8.4. Nesting Loops¶
If we keep drawing the same shape over and over, turning slightly and/or moving between each drawing, we can make spirograph like patterns.
The program below does this by drawing 20 pentagons. To do this, we need to repeat the
pentagon recipe 20 times with a
for loop. The pentagon recipe has its own
which repeats 5 times. A loop inside of another loop is known as a nested loop. The
inner loop will do all of its repetitions for each iteration of the outer loop.
In this example, the code inside of the inner loop (
be repeated 5 times and that group will be repeated 20 times. So each of those lines will
happen 100 times!
By setting the pen color differently, we can distinguish the part that draws the shape
from the part that draws between the shapes. The
right inside of
the outer loop, before the second
for work together to make a circle. 20 turns of
18 degrees will make a full circle of 360 degrees. At each of those 20 points, the
turtle draws a pentagon.
You can use the coloring in the picture below to help you figure out the correct order of the lines below.
There is a way of arranging the statements below such that the image shown below is created. The turtle will draw 10 triangles. As it does so, we want it to make a full circle. Think carefully about how many degrees the turtle needs to turn at each step to make a full circle.
You will not need all of the blocks.
The following example has 3 syntax errors. Can you fix the errors so that the code compiles and runs? (None of the errors are in the numbers used - those would be logic errors, not syntax errors.)
8.4.1. Execution Limit & Run Amok Programs¶
A Python program that is running in the browser has a limited amount of time it is allowed to run. If a program takes more than ~20 seconds, it will stop running even if it is not done. This can prevent complex programs for ever finishing what they are doing. Try running this program and wait until an error is printed.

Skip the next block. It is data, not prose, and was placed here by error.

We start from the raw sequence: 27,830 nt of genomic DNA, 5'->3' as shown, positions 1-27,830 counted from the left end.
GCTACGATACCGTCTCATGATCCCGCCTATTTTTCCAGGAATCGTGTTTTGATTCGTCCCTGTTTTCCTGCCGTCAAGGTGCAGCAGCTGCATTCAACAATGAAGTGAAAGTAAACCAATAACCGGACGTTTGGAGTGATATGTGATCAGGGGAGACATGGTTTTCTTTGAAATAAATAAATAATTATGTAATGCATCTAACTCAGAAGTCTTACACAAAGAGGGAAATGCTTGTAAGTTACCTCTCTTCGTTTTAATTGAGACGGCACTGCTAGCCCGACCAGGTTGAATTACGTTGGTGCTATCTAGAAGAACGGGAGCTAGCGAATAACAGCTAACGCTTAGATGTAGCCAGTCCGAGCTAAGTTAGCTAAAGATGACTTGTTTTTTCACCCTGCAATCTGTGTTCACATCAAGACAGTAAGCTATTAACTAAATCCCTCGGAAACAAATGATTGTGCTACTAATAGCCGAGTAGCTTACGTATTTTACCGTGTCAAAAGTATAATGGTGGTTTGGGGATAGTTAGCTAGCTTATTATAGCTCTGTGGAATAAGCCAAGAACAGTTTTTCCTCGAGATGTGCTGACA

Now try uncommenting these two lines:
import sys sys.setExecutionLimit(60000)
They set the time limit for the program to 60,000 millisends. (One second is 1,000 milliseconds, so 60,000 milliseconds is 60 seconds.) This should give the program time to finish.
Of course we also could increase the speed of the turtle to help get the program done faster. But since there is a limit to the turtle’s speed, it may sometimes be necessary to also increase the execution limit.
If you ever get bored waiting for a program to timeout (exceed its execution limit), you can simply refresh the browser page.
8.4.2. Indirect Nesting¶
It is also important to recognize that we can get the same behavior if we indirectly nest loops.
The sample below has a
square procedure with a loop. The main part of the program has a loop as
well and that loop calls the
square procedure inside of it. So the lines inside
loop get executed 40 total times - the loop in main calls square 10 times and each call to square
repeats them 4 times.
Normal nested loops can get difficult to read once you have multiple “levels” of loop all stacked inside of each other. The “indirect” nesting, where the inner loop is hidden inside of a procedure makes the main part of the program a bit easier to read. Compare this program to the one at the top of the page. It is much easier to see that this program draws 10 squares than it was to see that the first one drew 20 pentagons. We had to use a comment in the first one just to try to make things clear.